‘Ek Mulaqaat’, a play starring Deepti Naval and Shekhar Suman as novelist Amrita Pritam and poet-lyricist Sahir Ludhianvi, will be staged in Singapore.
Performed in Hindi and Urdu with English subtitles, the play will be staged at the Esplanade Theatre on April 29 and is co-presented by Teamwork Productions and Esplanade – Theatres on the Bay, the Straits Times reported today.
“Ek Mulaqaat” will travel this year to the United States and Australia after a well-received 50-weekend run in Mumbai.
Naval, 59, made her mark in Bollywood with 1981 comedy “Chashme Baddoor” and “Ankahi”.
Unlike her peers, such as Shabana Azmi, Naval stayed clear of theatre work. “I always thought I wouldn’t do well on stage,” The Straits Times quoted her as saying in a telephone interview from Mumbai.
“I don’t have a big voice, I don’t have that kind of projection and I always thought I would forget my lines.”
She changed her mind two years ago, when playwright-director Saif Hyder Hasan asked her to play Pritam in his new work co-written with Sumana Ahmed.
“I became completely enamoured of the idea that I would play someone I knew personally. I was a little scared as well. I had to be careful I didn’t misrepresent her,” Naval said.
Pritam was one of the literary stars of post-World War II India and much-admired for her writings in Hindi and Punjabi, such as the 1950 novel Pinjar (Skeleton). The book detailed the savage religious clashes and violence against women during the 1947 Partition of India and Pakistan. It was made into a critically acclaimed film of the same name in 2003.
Ludhianvi, two years Pritam’s junior, was a popular poet who became even better known from the 1950s until his death in 1980 through the lyrics he wrote for film.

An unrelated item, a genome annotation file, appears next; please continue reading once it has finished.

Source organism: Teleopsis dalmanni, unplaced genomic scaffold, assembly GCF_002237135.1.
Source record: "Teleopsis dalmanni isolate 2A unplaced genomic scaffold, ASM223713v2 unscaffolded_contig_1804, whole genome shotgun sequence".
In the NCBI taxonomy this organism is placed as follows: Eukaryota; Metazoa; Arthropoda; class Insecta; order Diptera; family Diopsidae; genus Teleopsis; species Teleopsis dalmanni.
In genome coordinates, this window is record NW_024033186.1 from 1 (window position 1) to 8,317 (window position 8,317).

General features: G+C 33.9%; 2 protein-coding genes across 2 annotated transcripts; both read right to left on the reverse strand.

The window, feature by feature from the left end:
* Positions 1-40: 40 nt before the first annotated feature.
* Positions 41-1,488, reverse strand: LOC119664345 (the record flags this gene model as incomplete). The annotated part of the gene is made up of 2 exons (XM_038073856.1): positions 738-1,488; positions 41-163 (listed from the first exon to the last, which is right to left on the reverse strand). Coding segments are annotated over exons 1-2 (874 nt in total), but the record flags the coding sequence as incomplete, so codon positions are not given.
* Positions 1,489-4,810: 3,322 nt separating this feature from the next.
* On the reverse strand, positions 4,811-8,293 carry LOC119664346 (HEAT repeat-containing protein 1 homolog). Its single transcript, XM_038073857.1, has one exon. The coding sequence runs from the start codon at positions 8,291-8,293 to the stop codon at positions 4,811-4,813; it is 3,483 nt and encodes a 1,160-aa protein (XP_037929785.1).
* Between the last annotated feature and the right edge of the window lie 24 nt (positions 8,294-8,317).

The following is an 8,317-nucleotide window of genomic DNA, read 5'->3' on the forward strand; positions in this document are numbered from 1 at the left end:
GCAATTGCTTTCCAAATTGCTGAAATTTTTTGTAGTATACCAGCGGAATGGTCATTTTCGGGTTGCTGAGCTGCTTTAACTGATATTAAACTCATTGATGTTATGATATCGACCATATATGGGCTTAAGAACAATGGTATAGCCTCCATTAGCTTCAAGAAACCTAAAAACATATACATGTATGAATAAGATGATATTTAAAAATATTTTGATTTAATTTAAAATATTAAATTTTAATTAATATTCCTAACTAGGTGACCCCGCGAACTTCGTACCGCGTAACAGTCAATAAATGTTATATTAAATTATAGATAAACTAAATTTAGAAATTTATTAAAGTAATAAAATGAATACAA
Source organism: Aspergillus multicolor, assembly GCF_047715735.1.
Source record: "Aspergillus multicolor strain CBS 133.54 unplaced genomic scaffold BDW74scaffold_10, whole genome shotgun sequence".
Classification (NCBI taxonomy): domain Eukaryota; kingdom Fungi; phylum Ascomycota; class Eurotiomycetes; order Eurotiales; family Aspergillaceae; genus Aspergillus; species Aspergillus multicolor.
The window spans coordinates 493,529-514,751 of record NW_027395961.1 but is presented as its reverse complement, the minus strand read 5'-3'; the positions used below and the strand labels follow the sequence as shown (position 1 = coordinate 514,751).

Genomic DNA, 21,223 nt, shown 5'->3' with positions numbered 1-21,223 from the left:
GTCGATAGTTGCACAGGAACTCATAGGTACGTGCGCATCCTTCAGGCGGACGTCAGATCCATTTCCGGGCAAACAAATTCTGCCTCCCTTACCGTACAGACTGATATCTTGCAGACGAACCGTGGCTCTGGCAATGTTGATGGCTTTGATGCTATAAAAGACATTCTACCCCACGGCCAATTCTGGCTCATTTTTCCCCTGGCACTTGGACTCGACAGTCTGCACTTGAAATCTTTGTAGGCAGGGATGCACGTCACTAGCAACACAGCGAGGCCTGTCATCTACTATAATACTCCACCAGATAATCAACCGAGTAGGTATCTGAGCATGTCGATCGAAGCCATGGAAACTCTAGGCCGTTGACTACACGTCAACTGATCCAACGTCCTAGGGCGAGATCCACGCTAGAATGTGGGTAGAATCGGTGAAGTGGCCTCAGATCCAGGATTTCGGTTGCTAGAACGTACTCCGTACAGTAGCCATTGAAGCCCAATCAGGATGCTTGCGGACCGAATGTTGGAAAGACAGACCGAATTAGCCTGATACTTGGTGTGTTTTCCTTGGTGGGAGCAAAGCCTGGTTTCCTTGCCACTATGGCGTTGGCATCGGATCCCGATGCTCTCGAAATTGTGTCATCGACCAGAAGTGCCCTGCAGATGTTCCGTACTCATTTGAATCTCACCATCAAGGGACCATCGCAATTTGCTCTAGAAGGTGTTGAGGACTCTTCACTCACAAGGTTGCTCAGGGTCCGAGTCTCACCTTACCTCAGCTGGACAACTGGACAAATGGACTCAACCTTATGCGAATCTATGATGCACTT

Some of his songs, including the 1970s hit Kabhi Kabhi Mere Dil Mein (Sometimes, In My Heart), have been set to new music by composer Parivesh Singh for Ek Mulaqaat to put the focus back on Ludhianvi’s lyrics – an act that even actors Naval and Suman initially decried as heresy.
Naval begged a film director for an introduction to Pritam in 1980 and continued to visit her in Delhi until the older woman died in 2005.
The actress even read her poems out to Pritam for criticism before her collection, Lamha Lamha (or “moments”), was published in 1981.
She remembers Pritam as “very gentle on the surface, very strong on the inside”. They spoke a few times of Ludhianvi, whose writings captured the writer’s heart back in the 1940s.
“She had this huge admiration for him, but it was unrequited. It wasn’t a love affair like we know it. It was all in the mind.”
Pritam and Ludhianvi interacted mostly through writings and letters and the rare meeting detailed sensually in the novelist’s memoirs.
“Her real-life love story was with Imroz Sahib,” Naval says, referring to the artist who was Pritam’s partner of 40
“Her adulation for him never diminished. This kind of devotion doesn’t exist anymore, that you would spend half your life in love with somebody and you never even see that person. One or two meetings is enough,” the Singapore daily quoted Naval as saying.